Brookings teen guitarist Rylee Chavez ‘livin’ the dream’

Brookings-based guitarist Rylee Chavez finished second in a contest at the International Guitar Festival in Dallas. (Courtesy photo)

BROOKINGS — Brookings resident and guitarist Rylee Chavez, 18, continues to pursue a career in the world of music. On May 1, 2022, at 17, he was recognized in the 10 under 20 competition in the Dallas International Guitar Festival — but he didn’t make any of the top three slots. This year, May 7, he did — finishing second.

In addition to playing guitars, Chavez is also looking to building and repairing them: being a luthier in the craft of lutherie.

Chavez presently works at J.Rieck Music, a shop in Sioux Falls owned by luthier Josh Rieck, whom he called “a really great custom instrument builder, out of Aberdeen. He opened the Sioux Falls shop about four years ago.”

Rieck saw Chavez playing guitar on instagram and facebook. About 10 months ago he asked the Brookings musician to come to Sioux Falls and demo some instruments, play some guitars and write some descriptions of the guitars. Chavez now works there about four days a week; weekends he returns to Brookings and sometimes plays gigs with Frozen Dead Guy, a cover band for Grateful Dead.

Rieck, the Sioux Falls luthier operates a small business that builds some acoustic guitars but most of his business is in building ukuleles — but not the kind you’d expect to hear in a little grass shack in Kealakekua, Hawaii.

“He builds higher-end instrument,” Chavez explained. He added that in Hawaii there’s a market for ukuleles ranging in price from $3,000 to $4,000. “I actually started out on the ukulele, but I don’t anymore,” he said. “I played it about a month, two months.”

The ukulele was a Christmas present; but he quickly moved on to his dad’s old acoustic guitar. He next moved on to electric guitar and continues making his mark in competition with his two performances in Dallas. So what’s next?

Chavez noted that his all-roads-lead-to-Dallas plan voiced in an interview with The Brookings Register following his 2022 finish at the Dallas festival “is still in my long-term plan, three years.” Meanwhile?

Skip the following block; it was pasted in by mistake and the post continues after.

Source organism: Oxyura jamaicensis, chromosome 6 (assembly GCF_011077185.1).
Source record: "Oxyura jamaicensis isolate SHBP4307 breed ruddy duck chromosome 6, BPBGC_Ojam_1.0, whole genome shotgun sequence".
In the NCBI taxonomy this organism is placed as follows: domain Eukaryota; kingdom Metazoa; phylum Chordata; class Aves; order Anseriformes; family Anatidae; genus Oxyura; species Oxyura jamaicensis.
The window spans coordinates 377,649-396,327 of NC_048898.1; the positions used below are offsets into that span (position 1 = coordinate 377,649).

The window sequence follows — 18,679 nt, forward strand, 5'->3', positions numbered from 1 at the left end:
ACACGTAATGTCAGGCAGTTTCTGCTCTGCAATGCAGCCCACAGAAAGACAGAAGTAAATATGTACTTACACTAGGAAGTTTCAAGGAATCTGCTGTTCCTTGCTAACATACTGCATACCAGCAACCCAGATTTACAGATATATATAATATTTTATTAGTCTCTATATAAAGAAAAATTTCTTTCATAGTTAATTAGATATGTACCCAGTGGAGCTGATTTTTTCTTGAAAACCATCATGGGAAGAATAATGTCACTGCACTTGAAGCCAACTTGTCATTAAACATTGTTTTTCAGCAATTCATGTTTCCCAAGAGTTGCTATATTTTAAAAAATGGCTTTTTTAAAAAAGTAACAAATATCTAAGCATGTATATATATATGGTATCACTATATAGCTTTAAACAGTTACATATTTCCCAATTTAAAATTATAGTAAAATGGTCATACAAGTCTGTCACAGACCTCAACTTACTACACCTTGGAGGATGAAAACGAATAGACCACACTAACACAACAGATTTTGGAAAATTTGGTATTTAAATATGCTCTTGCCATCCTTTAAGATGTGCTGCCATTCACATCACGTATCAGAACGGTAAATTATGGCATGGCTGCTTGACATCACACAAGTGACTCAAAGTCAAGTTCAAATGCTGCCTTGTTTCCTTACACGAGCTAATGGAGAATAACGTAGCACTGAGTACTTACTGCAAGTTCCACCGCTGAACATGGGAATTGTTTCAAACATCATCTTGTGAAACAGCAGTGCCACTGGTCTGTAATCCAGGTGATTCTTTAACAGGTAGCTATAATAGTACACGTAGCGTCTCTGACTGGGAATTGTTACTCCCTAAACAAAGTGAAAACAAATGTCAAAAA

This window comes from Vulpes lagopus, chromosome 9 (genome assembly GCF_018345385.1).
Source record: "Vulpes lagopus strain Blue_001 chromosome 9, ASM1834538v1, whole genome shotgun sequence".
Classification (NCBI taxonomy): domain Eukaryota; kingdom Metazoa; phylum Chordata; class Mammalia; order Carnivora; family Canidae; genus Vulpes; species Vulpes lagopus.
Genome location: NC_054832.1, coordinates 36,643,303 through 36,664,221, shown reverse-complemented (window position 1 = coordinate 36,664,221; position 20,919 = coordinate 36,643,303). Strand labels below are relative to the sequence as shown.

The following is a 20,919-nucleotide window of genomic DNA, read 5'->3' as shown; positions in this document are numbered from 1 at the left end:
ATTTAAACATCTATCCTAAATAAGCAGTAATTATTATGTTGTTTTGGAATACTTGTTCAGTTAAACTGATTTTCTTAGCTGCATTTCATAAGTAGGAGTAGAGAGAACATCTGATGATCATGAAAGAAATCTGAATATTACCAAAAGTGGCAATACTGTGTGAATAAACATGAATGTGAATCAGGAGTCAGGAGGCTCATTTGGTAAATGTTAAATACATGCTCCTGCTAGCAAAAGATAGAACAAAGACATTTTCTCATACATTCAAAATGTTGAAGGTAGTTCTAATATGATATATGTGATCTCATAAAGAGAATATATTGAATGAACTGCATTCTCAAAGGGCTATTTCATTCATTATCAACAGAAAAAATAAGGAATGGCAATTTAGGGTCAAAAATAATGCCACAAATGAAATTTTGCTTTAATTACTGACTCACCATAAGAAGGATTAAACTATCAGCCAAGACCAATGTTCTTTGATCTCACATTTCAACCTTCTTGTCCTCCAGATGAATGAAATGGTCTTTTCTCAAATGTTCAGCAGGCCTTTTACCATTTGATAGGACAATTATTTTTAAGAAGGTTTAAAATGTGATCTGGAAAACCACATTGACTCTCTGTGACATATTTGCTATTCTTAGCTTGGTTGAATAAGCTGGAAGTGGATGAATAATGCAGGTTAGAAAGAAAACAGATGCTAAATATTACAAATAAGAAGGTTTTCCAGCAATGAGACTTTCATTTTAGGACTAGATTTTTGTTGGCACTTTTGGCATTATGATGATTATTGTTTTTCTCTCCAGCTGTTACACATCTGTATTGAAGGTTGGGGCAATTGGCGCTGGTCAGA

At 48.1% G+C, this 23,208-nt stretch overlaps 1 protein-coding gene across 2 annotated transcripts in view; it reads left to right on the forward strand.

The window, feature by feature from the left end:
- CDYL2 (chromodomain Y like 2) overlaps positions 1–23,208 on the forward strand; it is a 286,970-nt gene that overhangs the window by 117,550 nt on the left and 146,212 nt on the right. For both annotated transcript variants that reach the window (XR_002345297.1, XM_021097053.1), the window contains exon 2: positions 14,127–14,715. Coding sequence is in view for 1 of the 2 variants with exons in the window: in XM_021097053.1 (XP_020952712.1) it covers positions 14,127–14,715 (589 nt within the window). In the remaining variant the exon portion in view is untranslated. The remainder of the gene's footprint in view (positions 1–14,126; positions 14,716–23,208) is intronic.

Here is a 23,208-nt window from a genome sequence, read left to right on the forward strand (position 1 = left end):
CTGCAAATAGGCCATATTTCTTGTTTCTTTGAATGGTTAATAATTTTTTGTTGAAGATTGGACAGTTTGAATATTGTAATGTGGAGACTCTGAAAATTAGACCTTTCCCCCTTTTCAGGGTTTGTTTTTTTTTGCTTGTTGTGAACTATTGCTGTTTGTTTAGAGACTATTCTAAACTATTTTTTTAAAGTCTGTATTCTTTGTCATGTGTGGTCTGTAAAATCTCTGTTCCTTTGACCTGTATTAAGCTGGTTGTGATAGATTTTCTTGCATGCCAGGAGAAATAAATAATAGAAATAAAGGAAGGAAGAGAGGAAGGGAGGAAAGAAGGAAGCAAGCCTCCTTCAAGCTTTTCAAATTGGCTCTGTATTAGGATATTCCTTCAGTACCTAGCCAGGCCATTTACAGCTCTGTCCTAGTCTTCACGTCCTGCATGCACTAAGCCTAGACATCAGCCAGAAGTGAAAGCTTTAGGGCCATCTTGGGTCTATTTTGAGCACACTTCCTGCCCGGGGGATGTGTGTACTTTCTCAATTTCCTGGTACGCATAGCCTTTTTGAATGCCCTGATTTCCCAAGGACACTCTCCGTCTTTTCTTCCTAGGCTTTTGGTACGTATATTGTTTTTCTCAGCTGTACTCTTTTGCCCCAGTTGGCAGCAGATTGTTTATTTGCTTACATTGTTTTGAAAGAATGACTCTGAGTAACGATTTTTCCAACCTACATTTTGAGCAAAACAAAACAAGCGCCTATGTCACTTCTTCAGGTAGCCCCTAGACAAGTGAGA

“I’m just going to continue playing locally, … continue working at the shop,” he explained. “I’m content with what I’m learning in the shop, as a trade, learning how to work on instruments, which will hopefully turn around to money in the future — if I can maybe go to school or something.”

The school Chavez has in mind is Minnesota State College Southeast, “a technical & community college,” in Red Wing. MSCS offers a “Guitar Repair & Building program,” where he could “learn the art of lutherie … .”

“I would likely take the path that is more based on basses, guitars and mandolins,” he explained. He noted that the two technicians (luthiers) he works with in Sioux Falls are graduates of the MSCS program in Red Wing.

“The lutherie thing is pretty up in the air,” he added. “I’m learning a fair amount of the skills that I would learn paying money and going to school anyway and the school would be pretty expensive.”

For now the award-winning guitarist believes he is living the dream: “I feel like it,” he said, smiling. “I’m just enjoying playing the live music and it’s going well so far. I’m still going home on the weekends.” And making some money.

On Saturday, Chavez will play his “first trio gig” in Luverne, Minnesota. However, it’s not “a long-term thing.” He’s “still trying to find the right musicians to get (his) group together, ideally four people: (himself), a keyboard player, a drummer and a bass player.” 

Contact John Kubal at [email protected].